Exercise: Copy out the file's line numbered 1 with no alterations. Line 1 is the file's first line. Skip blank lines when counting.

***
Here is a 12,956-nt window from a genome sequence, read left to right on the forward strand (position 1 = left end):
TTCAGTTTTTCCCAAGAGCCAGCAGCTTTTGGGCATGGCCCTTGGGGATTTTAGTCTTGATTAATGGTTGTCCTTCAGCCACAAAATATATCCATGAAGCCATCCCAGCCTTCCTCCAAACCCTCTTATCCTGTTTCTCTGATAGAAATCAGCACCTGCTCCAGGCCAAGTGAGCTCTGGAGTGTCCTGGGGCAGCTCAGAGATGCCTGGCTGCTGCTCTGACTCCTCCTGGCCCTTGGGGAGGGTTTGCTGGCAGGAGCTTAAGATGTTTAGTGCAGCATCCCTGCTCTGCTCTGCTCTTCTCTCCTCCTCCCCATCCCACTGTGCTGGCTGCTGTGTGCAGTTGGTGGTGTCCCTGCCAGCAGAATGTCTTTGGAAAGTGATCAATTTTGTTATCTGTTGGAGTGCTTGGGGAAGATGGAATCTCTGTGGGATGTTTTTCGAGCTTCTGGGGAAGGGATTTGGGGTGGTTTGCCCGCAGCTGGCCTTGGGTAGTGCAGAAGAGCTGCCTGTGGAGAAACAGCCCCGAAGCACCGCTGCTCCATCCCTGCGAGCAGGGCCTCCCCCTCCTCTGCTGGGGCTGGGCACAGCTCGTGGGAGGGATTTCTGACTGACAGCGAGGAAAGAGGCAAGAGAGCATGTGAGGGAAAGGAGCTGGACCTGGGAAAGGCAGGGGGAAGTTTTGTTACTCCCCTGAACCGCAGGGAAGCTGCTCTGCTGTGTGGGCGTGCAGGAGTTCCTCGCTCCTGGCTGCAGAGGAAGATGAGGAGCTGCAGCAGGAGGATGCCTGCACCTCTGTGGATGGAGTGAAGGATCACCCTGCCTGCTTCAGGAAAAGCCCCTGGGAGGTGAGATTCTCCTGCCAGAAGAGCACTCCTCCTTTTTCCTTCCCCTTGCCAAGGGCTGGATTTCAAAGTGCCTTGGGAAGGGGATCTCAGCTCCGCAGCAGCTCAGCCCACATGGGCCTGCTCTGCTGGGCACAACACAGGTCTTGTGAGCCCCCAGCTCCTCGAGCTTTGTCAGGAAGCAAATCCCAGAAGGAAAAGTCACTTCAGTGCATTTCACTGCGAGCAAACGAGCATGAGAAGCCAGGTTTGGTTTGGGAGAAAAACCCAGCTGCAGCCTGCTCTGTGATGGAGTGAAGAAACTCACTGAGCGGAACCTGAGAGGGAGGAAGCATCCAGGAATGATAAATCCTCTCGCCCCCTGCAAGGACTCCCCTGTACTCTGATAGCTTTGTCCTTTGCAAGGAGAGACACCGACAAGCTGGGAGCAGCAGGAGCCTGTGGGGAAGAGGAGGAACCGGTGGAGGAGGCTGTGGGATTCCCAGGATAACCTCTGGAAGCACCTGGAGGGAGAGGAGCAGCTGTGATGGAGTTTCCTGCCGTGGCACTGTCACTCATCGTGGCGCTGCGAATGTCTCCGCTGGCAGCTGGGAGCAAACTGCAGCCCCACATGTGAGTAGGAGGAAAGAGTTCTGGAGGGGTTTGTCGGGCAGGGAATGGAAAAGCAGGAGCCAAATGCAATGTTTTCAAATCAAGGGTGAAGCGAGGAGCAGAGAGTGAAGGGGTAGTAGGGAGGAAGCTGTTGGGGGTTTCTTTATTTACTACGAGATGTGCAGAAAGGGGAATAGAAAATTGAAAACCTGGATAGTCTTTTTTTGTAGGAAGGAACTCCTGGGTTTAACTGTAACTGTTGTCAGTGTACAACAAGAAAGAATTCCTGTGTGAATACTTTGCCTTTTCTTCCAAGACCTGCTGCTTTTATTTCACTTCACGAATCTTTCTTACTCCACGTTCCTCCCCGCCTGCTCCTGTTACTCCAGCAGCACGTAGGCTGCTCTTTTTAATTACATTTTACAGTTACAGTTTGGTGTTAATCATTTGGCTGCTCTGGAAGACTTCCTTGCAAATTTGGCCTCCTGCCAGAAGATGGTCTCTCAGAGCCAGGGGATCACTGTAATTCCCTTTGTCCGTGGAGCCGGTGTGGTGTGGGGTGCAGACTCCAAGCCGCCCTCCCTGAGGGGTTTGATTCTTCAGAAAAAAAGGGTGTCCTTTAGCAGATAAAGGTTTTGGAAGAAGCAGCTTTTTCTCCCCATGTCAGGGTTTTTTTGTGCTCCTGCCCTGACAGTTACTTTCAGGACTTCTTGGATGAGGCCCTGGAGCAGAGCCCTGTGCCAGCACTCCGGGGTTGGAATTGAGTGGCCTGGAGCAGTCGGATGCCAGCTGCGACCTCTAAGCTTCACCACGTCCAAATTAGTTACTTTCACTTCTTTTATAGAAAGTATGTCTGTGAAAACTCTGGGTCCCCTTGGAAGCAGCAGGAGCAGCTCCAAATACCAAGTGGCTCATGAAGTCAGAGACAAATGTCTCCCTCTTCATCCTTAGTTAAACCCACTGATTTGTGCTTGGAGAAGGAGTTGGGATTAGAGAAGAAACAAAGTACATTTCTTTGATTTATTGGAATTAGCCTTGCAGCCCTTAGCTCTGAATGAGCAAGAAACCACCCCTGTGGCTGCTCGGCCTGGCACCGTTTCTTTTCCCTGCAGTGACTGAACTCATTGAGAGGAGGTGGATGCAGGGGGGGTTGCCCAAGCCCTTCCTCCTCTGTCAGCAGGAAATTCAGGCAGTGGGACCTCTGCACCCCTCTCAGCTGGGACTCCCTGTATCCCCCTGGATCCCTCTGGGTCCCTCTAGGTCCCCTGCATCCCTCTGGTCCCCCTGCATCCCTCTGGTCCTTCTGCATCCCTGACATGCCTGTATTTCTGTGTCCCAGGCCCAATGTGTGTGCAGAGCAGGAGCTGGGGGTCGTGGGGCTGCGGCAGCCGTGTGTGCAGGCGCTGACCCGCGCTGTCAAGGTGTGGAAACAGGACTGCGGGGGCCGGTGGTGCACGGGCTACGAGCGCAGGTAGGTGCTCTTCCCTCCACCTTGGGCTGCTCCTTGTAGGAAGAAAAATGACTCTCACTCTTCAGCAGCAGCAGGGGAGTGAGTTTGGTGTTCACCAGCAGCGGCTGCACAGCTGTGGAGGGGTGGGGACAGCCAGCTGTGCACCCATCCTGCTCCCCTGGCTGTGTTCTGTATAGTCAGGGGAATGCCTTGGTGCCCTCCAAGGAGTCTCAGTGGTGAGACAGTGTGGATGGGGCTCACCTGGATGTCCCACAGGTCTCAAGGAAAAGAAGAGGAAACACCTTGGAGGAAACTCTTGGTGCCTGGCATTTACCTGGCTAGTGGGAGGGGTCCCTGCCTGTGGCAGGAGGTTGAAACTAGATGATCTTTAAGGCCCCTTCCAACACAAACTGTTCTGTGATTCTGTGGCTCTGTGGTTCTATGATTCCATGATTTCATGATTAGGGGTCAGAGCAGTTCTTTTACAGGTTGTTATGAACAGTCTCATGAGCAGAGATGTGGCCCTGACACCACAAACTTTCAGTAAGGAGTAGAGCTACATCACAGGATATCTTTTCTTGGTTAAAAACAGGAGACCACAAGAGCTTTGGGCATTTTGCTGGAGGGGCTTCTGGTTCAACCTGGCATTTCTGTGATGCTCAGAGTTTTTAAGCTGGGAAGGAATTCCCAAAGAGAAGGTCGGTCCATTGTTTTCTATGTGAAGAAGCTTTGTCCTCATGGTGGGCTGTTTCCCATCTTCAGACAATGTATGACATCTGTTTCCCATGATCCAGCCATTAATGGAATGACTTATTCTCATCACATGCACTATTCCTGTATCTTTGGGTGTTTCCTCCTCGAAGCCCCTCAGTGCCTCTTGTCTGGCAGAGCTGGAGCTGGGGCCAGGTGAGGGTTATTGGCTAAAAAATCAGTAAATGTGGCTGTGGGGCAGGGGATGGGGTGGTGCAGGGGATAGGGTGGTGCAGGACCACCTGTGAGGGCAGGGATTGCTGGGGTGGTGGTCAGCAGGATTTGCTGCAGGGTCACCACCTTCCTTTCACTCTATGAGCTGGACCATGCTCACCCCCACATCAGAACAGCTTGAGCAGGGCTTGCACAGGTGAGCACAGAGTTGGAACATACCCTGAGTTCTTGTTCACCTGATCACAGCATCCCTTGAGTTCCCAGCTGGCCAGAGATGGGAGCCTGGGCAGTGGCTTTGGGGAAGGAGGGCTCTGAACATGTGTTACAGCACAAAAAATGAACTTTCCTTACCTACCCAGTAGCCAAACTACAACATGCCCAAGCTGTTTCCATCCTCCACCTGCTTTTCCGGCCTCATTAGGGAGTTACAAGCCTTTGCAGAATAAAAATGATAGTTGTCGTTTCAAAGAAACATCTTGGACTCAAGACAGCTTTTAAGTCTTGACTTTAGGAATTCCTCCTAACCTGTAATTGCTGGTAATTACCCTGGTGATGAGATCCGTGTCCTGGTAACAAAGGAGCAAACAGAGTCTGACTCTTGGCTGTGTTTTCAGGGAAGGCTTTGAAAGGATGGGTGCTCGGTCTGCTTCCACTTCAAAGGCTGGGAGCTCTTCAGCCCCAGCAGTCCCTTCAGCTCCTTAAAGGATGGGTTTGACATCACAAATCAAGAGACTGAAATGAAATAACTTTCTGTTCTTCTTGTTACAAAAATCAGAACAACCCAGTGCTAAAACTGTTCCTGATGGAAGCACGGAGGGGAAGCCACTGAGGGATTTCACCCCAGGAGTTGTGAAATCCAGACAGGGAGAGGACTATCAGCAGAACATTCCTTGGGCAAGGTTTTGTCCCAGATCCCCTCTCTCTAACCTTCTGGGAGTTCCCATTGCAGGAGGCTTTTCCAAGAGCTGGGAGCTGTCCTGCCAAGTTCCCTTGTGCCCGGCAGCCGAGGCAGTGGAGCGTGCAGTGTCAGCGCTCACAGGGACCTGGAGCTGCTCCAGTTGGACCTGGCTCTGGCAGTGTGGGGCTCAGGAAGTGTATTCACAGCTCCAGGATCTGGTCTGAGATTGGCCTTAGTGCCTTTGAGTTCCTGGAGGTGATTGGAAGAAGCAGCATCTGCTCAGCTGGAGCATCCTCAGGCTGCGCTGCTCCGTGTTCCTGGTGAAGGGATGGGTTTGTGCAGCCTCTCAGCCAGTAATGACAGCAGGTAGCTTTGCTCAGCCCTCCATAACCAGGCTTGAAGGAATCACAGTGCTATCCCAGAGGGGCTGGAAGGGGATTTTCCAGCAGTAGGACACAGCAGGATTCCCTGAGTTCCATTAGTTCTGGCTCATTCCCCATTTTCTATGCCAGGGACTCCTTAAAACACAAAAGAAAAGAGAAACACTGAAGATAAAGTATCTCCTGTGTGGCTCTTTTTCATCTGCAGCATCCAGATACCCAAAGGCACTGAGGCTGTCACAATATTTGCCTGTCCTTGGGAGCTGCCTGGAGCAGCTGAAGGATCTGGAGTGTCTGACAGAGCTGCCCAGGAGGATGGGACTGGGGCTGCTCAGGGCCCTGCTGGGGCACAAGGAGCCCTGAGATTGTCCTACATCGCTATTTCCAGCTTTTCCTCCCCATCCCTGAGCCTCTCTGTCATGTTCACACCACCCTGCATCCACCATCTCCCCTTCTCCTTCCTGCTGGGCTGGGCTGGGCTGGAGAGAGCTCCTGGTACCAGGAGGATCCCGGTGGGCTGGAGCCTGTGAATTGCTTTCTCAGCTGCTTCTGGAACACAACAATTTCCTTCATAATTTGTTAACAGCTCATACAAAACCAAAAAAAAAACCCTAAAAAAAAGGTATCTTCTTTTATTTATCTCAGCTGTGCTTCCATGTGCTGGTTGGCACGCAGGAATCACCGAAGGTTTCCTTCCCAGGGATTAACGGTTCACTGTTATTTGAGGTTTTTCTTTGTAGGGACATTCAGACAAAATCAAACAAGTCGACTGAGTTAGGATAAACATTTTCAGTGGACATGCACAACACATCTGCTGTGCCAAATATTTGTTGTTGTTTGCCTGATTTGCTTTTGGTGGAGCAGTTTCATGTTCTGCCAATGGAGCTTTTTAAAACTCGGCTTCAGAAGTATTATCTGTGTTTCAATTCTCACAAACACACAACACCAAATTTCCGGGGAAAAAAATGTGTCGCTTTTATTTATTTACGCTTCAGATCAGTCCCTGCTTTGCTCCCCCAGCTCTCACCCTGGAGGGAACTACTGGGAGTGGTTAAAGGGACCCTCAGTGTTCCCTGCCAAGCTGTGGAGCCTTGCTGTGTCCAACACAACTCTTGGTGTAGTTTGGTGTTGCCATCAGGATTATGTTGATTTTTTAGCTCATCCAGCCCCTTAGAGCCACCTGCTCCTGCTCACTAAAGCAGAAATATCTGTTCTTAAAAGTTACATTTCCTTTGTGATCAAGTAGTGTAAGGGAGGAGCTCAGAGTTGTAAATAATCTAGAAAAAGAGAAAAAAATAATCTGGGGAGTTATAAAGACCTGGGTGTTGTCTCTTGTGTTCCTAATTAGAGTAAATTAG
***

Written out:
Here is a 12,956-nt window from a genome sequence, read left to right on the forward strand (position 1 = left end):